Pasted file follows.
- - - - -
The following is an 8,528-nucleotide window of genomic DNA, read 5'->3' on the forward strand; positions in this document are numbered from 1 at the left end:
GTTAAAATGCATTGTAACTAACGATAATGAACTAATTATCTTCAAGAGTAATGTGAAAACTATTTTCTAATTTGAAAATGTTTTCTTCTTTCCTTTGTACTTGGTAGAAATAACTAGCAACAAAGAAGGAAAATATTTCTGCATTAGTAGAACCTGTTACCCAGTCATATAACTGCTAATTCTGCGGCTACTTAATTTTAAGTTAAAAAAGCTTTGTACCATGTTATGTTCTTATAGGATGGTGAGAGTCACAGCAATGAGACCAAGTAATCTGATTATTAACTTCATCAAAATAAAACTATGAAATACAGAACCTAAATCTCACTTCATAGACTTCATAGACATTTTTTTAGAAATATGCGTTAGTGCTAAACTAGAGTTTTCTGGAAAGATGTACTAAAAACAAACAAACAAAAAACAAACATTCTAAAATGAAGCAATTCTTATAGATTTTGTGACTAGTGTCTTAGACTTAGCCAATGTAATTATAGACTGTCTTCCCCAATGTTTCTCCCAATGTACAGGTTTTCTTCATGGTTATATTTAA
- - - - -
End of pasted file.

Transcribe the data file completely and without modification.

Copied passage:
The following is an 8,528-nucleotide window of genomic DNA, read 5'->3' on the forward strand; positions in this document are numbered from 1 at the left end:
GTTAAAATGCATTGTAACTAACGATAATGAACTAATTATCTTCAAGAGTAATGTGAAAACTATTTTCTAATTTGAAAATGTTTTCTTCTTTCCTTTGTACTTGGTAGAAATAACTAGCAACAAAGAAGGAAAATATTTCTGCATTAGTAGAACCTGTTACCCAGTCATATAACTGCTAATTCTGCGGCTACTTAATTTTAAGTTAAAAAAGCTTTGTACCATGTTATGTTCTTATAGGATGGTGAGAGTCACAGCAATGAGACCAAGTAATCTGATTATTAACTTCATCAAAATAAAACTATGAAATACAGAACCTAAATCTCACTTCATAGACTTCATAGACATTTTTTTAGAAATATGCGTTAGTGCTAAACTAGAGTTTTCTGGAAAGATGTACTAAAAACAAACAAACAAAAAACAAACATTCTAAAATGAAGCAATTCTTATAGATTTTGTGACTAGTGTCTTAGACTTAGCCAATGTAATTATAGACTGTCTTCCCCAATGTTTCTCCCAATGTACAGGTTTTCTTCATGGTTATATTTAA